Our conception of the movement of the will in the direction of supernatural activity would be very superficial if we sought to regard such supernatural activity as a product of the purely natural will under the influence of actual grace. Actual grace becomes a truly moving force only in connection with or accession to habitual grace, from which the movement, that is, the vital activity of the soul, has to originate. It brings about supernatural activity in the will only when it entails the imprinting of the divine vital principle in the soul, or finds it there already. The two kinds of divine influence, the excitating influence of actual grace and the informing influence of habitual grace, complement and suppose each other. Both together constitute the complete gratia motrix on which man's salutary effort and activity depend. But the actual result of this gratia motrix depends on the free decision of the will which it is to move, and that in two ways, according as man is already animated by habitual grace or not.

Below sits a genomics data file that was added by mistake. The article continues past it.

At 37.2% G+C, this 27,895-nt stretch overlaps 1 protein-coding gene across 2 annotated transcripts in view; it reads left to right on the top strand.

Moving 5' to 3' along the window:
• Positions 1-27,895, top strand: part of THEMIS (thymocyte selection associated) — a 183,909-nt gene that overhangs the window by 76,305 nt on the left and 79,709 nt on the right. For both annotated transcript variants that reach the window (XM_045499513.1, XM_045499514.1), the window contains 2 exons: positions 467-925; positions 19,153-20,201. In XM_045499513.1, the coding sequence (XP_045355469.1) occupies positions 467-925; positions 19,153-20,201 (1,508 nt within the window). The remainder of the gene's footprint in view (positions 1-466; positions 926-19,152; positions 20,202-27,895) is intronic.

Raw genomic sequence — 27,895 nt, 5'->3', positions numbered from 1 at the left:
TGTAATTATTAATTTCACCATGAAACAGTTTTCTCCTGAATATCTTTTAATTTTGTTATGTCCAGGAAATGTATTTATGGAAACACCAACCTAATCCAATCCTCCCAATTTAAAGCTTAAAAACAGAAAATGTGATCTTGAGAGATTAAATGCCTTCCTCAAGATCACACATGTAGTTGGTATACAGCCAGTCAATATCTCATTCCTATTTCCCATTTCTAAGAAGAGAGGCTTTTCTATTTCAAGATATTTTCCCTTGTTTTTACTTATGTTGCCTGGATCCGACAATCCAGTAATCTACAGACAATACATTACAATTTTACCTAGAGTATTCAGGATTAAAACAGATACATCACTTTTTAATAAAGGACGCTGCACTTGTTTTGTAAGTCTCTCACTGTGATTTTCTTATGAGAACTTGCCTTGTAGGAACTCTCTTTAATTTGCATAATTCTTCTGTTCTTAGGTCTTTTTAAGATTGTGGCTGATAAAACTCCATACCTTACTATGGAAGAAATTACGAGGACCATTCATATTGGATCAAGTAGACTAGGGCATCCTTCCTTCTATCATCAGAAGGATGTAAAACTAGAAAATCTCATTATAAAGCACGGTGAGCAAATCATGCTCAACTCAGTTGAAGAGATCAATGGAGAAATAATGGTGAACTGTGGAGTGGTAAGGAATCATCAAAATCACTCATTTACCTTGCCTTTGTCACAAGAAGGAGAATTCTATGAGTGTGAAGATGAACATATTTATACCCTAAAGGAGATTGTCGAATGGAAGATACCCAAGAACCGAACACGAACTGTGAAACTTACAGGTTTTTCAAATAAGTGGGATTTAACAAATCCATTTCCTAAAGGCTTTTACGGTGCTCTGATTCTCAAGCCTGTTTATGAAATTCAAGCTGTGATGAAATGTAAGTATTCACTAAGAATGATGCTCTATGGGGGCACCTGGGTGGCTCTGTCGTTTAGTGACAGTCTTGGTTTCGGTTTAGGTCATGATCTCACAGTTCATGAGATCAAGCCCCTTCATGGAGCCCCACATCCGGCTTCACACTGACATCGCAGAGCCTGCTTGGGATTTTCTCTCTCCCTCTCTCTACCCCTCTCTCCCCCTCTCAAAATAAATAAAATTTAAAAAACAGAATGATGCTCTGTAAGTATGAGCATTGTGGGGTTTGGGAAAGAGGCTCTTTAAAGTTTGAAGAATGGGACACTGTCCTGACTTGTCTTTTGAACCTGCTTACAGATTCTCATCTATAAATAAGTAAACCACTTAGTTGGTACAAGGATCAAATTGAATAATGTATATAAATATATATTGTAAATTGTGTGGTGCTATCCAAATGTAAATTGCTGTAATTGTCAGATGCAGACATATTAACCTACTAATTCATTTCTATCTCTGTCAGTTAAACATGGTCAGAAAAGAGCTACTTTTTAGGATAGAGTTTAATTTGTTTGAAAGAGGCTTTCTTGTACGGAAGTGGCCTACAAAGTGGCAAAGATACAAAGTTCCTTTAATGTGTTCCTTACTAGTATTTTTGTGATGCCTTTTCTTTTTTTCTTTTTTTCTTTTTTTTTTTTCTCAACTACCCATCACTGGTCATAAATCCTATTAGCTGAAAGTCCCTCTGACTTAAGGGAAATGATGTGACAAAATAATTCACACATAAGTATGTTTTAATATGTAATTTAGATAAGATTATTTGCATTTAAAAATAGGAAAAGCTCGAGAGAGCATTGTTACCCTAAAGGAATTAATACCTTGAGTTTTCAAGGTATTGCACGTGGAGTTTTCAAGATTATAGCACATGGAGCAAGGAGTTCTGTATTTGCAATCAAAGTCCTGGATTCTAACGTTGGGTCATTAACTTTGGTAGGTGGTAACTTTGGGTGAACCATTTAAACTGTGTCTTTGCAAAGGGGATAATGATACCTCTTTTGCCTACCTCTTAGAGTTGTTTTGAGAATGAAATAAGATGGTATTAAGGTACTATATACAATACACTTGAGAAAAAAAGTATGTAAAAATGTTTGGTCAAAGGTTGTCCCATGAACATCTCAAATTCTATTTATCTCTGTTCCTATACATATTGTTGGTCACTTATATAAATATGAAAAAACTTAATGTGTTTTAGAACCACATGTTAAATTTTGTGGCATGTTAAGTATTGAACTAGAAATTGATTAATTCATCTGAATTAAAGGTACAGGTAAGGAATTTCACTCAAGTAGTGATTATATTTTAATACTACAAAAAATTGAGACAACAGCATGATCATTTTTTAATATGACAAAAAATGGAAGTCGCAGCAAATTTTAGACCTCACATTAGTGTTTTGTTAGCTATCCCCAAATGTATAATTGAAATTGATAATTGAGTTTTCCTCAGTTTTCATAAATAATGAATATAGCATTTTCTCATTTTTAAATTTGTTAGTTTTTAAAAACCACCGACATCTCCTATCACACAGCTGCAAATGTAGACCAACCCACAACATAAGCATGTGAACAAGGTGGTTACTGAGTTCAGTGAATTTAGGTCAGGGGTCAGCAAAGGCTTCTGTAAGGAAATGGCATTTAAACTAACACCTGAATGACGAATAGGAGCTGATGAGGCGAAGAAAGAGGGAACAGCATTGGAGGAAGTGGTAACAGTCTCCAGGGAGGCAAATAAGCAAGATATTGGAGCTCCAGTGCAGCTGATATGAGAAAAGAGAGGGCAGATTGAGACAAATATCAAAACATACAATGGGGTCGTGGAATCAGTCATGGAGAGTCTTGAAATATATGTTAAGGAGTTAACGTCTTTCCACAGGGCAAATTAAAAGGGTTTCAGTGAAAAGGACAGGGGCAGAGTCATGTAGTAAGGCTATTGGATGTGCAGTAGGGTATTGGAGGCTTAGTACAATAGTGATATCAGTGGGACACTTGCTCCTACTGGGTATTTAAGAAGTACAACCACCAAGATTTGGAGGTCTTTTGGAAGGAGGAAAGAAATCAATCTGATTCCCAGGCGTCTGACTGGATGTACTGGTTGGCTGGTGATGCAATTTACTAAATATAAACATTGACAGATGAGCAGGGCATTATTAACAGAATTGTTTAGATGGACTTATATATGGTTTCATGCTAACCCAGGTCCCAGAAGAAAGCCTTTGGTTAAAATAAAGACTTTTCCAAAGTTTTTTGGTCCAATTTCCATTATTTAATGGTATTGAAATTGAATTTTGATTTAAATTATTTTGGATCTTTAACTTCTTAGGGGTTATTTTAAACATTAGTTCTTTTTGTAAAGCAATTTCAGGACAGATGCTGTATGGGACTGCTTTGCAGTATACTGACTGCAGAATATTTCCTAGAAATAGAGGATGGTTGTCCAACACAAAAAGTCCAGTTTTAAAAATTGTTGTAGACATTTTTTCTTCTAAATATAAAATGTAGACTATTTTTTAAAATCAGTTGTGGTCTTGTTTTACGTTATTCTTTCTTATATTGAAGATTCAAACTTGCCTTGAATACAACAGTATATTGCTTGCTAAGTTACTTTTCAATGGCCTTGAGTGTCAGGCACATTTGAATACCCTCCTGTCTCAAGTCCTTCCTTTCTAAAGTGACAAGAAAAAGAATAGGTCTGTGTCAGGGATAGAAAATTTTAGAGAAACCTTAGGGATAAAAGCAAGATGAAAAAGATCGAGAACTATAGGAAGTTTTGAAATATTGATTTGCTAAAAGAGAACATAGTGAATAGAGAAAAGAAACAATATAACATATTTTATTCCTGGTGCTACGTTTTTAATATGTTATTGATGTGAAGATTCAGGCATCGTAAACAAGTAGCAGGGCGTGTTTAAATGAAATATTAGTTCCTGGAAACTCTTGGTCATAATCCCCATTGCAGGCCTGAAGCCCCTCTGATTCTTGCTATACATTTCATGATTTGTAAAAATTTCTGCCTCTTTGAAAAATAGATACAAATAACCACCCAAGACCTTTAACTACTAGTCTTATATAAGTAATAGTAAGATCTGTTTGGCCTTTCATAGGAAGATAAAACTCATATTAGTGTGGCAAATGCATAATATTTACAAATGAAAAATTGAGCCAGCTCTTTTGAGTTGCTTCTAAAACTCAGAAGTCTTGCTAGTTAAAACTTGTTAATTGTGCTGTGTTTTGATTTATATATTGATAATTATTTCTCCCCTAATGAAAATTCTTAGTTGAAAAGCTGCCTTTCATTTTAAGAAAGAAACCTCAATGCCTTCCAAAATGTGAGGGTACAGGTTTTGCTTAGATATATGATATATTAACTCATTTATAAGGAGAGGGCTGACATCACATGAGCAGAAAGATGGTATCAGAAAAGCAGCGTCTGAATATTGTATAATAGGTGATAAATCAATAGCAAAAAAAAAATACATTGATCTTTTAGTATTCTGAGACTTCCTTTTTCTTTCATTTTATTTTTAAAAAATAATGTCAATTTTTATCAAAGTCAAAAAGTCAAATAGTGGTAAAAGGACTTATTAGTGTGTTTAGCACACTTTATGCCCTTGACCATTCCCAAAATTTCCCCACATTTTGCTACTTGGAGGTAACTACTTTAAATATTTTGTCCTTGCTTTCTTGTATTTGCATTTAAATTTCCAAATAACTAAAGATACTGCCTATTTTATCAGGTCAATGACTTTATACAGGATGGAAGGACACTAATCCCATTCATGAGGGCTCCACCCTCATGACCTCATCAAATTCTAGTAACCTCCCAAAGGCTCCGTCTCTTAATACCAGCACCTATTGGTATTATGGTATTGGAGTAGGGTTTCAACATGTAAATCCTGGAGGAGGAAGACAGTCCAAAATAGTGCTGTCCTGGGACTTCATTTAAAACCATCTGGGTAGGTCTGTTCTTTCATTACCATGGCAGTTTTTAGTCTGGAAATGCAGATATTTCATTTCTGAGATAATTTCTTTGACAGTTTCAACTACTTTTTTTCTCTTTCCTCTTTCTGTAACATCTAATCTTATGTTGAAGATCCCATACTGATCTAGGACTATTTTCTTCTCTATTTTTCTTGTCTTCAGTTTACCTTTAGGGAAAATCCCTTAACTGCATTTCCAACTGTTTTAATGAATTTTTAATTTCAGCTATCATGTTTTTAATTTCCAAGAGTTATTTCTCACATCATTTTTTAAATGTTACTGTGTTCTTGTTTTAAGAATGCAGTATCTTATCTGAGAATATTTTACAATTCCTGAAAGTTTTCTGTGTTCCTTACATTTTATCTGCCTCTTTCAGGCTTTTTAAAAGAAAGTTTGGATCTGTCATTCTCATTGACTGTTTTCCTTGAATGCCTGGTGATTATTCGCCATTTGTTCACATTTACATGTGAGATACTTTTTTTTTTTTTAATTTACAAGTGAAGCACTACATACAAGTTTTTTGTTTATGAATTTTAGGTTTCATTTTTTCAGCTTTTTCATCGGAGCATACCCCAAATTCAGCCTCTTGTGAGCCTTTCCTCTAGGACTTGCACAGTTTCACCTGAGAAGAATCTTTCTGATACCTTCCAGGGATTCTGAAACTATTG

In the second case (prior to justification), man's decision coincides with the reception of habitual grace, by which he is to obtain his supernatural freedom. This decision is like the opening of his eyes for the reception of the light that enables him to see: by making the decision, man makes his elevation and formation by God possible. In the first case (subsequent to justification), on the contrary, man makes his decision under the influence of actual grace by using his supernatural freedom to release the force lying dormant in habitual grace. In the second case the decision of the will entails a simple surrender to God, who draws the will to Himself in order to elevate; in the first case, it involves an application and unfolding of the supernatural motion conferred on the will by God. In the second case, not only the simple result, but the entrance of the complete gratia motrix depends on the decision of the will, since the forma impressa makes its appearance only if the will accepts it; but in the first case the complete gratia motrix, that is, both the formal principle and the excitation, is present prior to the decision of the will, although the will can remain unresponsive to its inducement.